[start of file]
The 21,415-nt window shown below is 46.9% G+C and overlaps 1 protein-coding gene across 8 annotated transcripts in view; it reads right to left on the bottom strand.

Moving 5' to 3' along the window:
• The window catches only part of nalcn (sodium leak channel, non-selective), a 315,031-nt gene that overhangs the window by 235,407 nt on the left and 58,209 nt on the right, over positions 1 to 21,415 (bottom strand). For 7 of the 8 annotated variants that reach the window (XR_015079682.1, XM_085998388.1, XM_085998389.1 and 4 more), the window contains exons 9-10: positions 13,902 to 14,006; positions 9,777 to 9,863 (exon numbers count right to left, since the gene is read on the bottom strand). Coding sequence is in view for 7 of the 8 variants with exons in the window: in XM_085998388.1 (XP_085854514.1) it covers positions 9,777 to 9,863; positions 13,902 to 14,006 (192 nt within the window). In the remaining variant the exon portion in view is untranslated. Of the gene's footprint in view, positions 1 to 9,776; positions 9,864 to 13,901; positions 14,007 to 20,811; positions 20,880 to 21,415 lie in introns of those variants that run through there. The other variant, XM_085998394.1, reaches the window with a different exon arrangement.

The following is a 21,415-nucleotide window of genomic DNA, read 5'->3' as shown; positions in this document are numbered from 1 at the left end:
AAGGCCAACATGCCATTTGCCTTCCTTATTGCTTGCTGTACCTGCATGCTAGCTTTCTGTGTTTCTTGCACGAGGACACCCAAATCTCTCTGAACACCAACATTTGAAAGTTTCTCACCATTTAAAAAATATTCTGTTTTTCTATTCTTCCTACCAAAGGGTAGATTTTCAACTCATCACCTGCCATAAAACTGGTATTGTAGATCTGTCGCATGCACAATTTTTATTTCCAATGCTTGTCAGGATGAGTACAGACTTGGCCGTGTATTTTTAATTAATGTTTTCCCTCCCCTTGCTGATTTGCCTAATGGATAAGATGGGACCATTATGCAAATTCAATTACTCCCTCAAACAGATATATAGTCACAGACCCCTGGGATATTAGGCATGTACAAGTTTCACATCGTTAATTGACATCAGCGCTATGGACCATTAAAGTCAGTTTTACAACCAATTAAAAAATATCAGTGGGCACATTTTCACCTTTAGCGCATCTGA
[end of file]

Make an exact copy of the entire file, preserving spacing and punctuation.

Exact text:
The 21,415-nt window shown below is 46.9% G+C and overlaps 1 protein-coding gene across 8 annotated transcripts in view; it reads right to left on the bottom strand.

Moving 5' to 3' along the window:
• The window catches only part of nalcn (sodium leak channel, non-selective), a 315,031-nt gene that overhangs the window by 235,407 nt on the left and 58,209 nt on the right, over positions 1 to 21,415 (bottom strand). For 7 of the 8 annotated variants that reach the window (XR_015079682.1, XM_085998388.1, XM_085998389.1 and 4 more), the window contains exons 9-10: positions 13,902 to 14,006; positions 9,777 to 9,863 (exon numbers count right to left, since the gene is read on the bottom strand). Coding sequence is in view for 7 of the 8 variants with exons in the window: in XM_085998388.1 (XP_085854514.1) it covers positions 9,777 to 9,863; positions 13,902 to 14,006 (192 nt within the window). In the remaining variant the exon portion in view is untranslated. Of the gene's footprint in view, positions 1 to 9,776; positions 9,864 to 13,901; positions 14,007 to 20,811; positions 20,880 to 21,415 lie in introns of those variants that run through there. The other variant, XM_085998394.1, reaches the window with a different exon arrangement.

The following is a 21,415-nucleotide window of genomic DNA, read 5'->3' as shown; positions in this document are numbered from 1 at the left end:
AAGGCCAACATGCCATTTGCCTTCCTTATTGCTTGCTGTACCTGCATGCTAGCTTTCTGTGTTTCTTGCACGAGGACACCCAAATCTCTCTGAACACCAACATTTGAAAGTTTCTCACCATTTAAAAAATATTCTGTTTTTCTATTCTTCCTACCAAAGGGTAGATTTTCAACTCATCACCTGCCATAAAACTGGTATTGTAGATCTGTCGCATGCACAATTTTTATTTCCAATGCTTGTCAGGATGAGTACAGACTTGGCCGTGTATTTTTAATTAATGTTTTCCCTCCCCTTGCTGATTTGCCTAATGGATAAGATGGGACCATTATGCAAATTCAATTACTCCCTCAAACAGATATATAGTCACAGACCCCTGGGATATTAGGCATGTACAAGTTTCACATCGTTAATTGACATCAGCGCTATGGACCATTAAAGTCAGTTTTACAACCAATTAAAAAATATCAGTGGGCACATTTTCACCTTTAGCGCATCTGA